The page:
|A handout photo shows Duch, whose real name is Kang Kek Ieu, posing for a picture at the military prison in Phnom Penh.|
A former Khmer Rouge prison chief Tuesday was handed over to Cambodia's UN-backed tribunal for questioning in the most concrete move so far to try those responsible for the country's genocide.
Duch, whose real name is Kang Kek Ieu, is the only Khmer Rouge figure in custody ahead of Cambodia's long-stalled genocide trials. He had been held in a military prison since 1999.
"The tribunal has issued a warrant asking to transfer Duch and we handed him over this morning to the tribunal," said Ngin Sam An, a military court investigating judge who has overseen Duch's case since his arrest.
Tribunal officials said that Duch was being questioned by the judges, who were expected to issue an order that would see the 65-year-old formally detained by the court.
"Duch was brought for an initial interview," spokesman Reach Sambath told AFP, stressing that Duch was not yet convicted of any crimes.
Duch is one of five former leaders widely thought to be under investigation.
His transfer to the tribunal is a significant step in Cambodia's efforts to try those responsible for one of the worst atrocities of the 20th century.
Up to two million people died of starvation and overwork, or were executed, under the Khmer Rouge's 1975-79 communist regime.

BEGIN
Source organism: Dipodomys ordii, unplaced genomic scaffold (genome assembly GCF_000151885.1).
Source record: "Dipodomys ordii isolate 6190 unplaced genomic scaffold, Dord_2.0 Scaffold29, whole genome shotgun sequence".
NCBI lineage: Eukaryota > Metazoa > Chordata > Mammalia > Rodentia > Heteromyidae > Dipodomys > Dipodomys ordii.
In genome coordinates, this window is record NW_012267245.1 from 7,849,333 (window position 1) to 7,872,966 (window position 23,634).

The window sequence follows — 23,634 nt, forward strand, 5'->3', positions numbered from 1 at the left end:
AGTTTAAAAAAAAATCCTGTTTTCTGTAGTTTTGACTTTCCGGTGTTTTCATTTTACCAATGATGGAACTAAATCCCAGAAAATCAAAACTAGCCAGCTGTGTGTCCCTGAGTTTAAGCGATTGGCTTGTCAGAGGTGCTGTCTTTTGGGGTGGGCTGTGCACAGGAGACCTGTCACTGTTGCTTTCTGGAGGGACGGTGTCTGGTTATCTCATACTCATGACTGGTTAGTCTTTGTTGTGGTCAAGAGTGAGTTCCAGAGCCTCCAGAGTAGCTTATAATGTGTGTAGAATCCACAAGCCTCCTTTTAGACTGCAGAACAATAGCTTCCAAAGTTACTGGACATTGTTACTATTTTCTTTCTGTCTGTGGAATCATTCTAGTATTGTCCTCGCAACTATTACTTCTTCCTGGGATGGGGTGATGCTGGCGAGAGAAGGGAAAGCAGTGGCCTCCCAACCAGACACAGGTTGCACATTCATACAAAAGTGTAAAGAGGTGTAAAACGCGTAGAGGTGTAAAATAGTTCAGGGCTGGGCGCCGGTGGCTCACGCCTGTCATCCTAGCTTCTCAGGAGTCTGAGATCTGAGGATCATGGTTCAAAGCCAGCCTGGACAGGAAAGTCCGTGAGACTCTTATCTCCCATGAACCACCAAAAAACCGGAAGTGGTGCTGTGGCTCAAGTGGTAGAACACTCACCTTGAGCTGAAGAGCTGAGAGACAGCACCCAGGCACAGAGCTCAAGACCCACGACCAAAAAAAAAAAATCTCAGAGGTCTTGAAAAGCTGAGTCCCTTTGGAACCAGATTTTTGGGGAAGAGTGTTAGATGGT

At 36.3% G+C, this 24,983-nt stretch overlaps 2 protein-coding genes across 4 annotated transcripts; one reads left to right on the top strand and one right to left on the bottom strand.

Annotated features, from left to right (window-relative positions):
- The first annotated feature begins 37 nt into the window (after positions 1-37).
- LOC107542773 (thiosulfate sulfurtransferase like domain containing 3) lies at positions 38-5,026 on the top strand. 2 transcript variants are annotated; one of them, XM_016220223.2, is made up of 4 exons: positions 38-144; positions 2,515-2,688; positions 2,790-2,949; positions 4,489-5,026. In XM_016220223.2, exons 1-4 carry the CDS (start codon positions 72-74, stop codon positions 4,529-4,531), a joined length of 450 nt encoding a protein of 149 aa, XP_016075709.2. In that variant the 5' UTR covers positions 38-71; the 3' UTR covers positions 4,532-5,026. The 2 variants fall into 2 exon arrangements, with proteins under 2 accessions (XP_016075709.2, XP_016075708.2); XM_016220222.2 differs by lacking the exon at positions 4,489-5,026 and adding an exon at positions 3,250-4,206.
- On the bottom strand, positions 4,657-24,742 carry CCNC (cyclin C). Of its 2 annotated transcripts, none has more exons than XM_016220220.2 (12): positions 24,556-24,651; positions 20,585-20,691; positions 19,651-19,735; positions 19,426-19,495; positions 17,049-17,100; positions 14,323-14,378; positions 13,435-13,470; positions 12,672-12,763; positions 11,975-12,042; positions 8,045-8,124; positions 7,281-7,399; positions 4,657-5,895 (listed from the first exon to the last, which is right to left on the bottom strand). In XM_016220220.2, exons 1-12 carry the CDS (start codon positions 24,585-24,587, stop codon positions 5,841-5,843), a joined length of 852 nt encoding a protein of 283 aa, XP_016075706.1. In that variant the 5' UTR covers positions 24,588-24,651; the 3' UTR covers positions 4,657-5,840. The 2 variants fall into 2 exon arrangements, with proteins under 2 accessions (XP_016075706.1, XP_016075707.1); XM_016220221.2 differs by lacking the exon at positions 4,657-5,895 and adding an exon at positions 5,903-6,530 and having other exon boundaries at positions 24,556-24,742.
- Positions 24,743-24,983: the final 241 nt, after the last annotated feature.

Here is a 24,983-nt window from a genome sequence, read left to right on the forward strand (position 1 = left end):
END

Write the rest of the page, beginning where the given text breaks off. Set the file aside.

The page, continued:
The Khmer Rouge also abolished religion, schools and currency, exiling millions to vast collective farms in a bid to create an agrarian utopia.
These crimes were part of a "common criminal plan constituting a systematic and unlawful denial of basic rights," prosecutors said earlier this month after submitting their cases for investigation.
The names of all those under investigation have not been made public.
But prosecutors are reportedly also seeking charges of genocide and other crimes against former Khmer Rouge head of state Khieu Samphan, as well as regime leader Pol Pot's deputy Nuon Chea and foreign minister Ieng Sary.
Duch ran the Khmer Rouge's notorious Tuol Sleng prison, a former high school that was converted into a torture centre.
Trials are expected next year in what many see as the last chance for Cambodians to get justice for crimes committed by the regime.
Pol Pot died in 1998, and rights groups and legal advocates are concerned that other ageing figures from the regime -- most of whom live freely in Cambodia -- will also die before being brought to court.
Khieu Samphan told AFP Tuesday he was not alarmed by Duch's summons, saying he did not fear arrest.
"There is no reason to arrest me. I will go to the tribunal if they ask me to," he said from his home in northwestern Cambodia.